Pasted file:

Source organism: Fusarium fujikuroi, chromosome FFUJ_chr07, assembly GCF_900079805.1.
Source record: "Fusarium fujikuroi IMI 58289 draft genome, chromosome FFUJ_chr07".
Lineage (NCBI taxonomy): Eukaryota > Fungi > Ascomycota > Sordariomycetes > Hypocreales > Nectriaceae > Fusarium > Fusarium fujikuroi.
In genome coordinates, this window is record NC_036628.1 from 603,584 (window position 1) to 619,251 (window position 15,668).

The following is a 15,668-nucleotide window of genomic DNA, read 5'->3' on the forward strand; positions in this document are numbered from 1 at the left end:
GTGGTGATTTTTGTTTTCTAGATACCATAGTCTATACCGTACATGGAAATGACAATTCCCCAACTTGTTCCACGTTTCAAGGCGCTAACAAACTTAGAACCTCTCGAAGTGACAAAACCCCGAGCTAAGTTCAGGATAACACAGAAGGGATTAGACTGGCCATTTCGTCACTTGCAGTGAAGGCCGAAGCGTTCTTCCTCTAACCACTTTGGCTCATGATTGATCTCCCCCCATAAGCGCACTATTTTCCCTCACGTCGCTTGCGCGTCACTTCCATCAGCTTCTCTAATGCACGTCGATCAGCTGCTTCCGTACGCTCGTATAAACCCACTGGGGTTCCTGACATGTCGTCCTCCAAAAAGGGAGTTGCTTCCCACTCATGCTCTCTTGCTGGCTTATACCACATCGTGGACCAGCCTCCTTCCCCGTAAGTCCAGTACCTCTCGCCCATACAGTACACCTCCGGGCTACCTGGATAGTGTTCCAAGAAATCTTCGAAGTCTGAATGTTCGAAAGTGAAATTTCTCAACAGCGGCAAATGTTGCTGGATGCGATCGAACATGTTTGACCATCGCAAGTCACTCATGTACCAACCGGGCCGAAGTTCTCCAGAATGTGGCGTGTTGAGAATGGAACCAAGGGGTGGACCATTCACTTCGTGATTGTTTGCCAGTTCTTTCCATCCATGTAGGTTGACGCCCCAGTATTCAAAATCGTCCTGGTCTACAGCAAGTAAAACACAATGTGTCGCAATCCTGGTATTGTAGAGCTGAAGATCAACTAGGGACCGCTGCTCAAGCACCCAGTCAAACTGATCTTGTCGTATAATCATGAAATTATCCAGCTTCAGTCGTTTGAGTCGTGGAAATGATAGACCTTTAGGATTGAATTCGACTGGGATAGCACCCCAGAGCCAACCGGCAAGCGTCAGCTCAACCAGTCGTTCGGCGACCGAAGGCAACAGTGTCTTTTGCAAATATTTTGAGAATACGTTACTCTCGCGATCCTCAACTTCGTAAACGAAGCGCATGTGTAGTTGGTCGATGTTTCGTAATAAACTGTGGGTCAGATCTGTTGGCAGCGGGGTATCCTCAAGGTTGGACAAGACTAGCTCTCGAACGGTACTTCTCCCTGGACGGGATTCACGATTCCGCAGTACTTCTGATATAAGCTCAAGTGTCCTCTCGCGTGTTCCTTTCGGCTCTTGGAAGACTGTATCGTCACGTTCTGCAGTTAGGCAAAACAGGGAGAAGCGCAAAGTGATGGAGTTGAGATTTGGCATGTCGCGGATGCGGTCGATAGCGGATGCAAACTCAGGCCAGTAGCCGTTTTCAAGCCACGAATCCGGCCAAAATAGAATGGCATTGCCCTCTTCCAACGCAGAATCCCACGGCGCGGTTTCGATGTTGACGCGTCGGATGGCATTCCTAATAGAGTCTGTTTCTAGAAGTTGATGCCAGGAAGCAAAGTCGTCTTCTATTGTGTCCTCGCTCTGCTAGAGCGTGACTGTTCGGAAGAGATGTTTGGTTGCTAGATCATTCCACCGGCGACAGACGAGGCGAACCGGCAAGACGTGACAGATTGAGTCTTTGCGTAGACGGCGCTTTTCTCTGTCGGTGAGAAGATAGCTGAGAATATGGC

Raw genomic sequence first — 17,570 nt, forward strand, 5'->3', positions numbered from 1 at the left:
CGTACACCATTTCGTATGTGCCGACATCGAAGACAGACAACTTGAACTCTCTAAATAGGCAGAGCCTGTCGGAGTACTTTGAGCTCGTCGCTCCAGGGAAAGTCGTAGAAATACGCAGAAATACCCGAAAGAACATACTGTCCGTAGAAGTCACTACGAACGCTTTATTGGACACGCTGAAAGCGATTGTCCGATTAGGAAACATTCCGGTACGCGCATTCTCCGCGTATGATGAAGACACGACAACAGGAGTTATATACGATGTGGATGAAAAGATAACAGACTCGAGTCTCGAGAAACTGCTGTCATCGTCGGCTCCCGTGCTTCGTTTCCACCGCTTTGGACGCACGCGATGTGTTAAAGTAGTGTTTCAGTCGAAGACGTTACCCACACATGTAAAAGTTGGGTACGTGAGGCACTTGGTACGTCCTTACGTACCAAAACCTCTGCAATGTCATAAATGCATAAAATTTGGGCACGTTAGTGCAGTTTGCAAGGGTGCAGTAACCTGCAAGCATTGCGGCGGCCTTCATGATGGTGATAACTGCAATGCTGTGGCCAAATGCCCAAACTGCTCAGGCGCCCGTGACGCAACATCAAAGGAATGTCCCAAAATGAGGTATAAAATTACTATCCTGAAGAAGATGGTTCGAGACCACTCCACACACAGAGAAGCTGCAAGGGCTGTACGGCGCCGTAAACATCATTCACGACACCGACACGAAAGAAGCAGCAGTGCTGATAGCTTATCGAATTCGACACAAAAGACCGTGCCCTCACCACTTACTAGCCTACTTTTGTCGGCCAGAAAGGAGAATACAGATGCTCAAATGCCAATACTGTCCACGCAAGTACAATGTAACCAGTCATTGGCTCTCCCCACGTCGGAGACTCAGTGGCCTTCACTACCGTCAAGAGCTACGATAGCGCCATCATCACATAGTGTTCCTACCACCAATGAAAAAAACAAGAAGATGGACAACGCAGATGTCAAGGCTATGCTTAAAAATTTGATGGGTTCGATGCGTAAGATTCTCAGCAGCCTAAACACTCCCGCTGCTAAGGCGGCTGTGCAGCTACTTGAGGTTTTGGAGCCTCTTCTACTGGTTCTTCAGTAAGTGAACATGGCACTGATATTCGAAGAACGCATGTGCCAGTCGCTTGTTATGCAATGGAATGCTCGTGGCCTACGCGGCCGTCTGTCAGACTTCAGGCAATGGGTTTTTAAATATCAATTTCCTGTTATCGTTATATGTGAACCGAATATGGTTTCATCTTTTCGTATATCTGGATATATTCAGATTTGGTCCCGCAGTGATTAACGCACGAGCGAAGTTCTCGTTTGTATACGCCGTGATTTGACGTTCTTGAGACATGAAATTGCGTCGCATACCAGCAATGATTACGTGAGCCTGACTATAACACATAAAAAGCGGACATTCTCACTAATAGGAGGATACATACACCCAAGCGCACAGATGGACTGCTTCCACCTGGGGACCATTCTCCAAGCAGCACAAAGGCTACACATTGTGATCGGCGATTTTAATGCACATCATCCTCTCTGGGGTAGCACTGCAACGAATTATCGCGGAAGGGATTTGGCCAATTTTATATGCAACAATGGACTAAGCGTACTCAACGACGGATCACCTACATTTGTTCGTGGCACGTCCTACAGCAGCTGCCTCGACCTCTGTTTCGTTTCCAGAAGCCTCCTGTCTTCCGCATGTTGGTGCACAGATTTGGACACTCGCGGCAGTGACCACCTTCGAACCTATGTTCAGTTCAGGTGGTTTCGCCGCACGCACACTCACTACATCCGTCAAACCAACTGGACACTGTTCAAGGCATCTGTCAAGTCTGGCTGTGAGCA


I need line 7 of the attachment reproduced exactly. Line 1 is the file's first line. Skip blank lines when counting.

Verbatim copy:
Raw genomic sequence first — 17,570 nt, forward strand, 5'->3', positions numbered from 1 at the left: